They say that the traditional pruning of Marco de Jerez, called “Vara y pulgar”, is like a simple “Guyot”; However, it would be correct to say it the other way around: Guyot pruning is like “Vara y pulgar” pruning, since the documentary records are much earlier.
Pruning is invented and perfected by winegrowers; however, the names that go down in history are those of the engineers who collect them in writing. In this case, it was Esteban Boutelou, director of the Sanlúcar de Barrameda Botanical Garden, who in 1806 published “Memory on the cultivation of the vine in Sanlúcar de Barrameda and Xerez de la Frontera”. In it, he not only described the stick and thumb “Vara y pulgar”pruning technique as a specific and technical pruning system, but also described the organization that existed in Sanlúcar de Barrameda, with some master foremen per neighborhood, who were in charge of teaching the technique to Workers.
This fact, of having an organized training, indicates that the technique existed for at least several previous decades.
In the case of Guyot pruning, it was described for the first time 50 years later in 1860 by Jules Guyot, in his book “Culture de la vigne et la vinification”. Curiously, the publication appeared after his work in the sister French region of Marco de Jerez: Champagne.
More than a century after Boutelou’s publication, in 1921, René Lafon published “Modifications à aporter à la taille de la vigne dans les Charentes. La taille Guyot-Poussard », where he gave instructions on the improvement of Guyot pruning.
In the case of « Vara y pulgar » pruning, there are other documentary references. One of the most relevant is the one published in 1834 by James Busby, father of viticulture in Australia, who toured Spain and France in 1831 collecting data and material to import viticulture to the new continent. In his “Journal of a Recent visit to the principal Vineyard of Spain and France” he records a conversation with Pedro Domecq, owner at the time of the Macharnudo vineyard, in which one of the topics they discuss is the special pruning system for the care and maintenance of the vines.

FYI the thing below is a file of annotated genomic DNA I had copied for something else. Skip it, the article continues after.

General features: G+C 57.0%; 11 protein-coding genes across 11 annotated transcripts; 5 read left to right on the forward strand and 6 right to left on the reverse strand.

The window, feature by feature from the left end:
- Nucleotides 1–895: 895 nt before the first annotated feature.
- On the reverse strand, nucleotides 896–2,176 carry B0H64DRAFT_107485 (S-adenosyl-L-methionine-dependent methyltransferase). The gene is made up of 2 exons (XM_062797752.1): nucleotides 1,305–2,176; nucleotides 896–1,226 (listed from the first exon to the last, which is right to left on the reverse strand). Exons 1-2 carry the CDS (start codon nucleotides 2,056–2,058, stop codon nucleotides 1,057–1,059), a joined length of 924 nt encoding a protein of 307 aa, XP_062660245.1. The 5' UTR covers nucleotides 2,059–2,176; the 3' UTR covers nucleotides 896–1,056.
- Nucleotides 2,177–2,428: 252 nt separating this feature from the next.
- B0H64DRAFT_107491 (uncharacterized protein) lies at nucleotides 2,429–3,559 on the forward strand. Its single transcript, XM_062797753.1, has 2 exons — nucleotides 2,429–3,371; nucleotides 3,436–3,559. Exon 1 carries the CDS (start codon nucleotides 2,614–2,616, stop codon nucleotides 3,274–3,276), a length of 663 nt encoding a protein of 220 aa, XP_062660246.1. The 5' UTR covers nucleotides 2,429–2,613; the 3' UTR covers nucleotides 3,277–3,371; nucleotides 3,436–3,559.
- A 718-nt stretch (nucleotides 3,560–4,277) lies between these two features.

Thus, the « Vara y pulgar » pruning can be considered as one of the first recorded specific prunings. And its raison d’être can be explained from the particularities of the palomino grape vines, and from the climatic context of Marco de Jerez.
On the one hand, the warm and Atlantic climate of the Marco de Jerez, with mild winters, causes the existence of a wood moth, called “comején”, which was the main cause of weakening of the vineyards. For this reason, they selected a pruning system that minimized the cuts, since it is through them that the insect penetrates the plant. Likewise, the maximum compaction of the vine generates a harder interior wood, which prevents it from attacks.
On the other hand, palomino vines have two specific behaviors: on the one hand, it has a picual behavior, with a bud that pushes ever harder on the buds at the ends of the rod; and on the other hand, the first buds are not very productive, so it requires saws or rods with at least five buds to get suitable bunches.
These particularities were the basis for the design of the « Vara y pulgar » pruning, which, by alternating the load of grapes in two arms, solves the picual and productive behavior, and with the use of a single stick, minimizes cuts.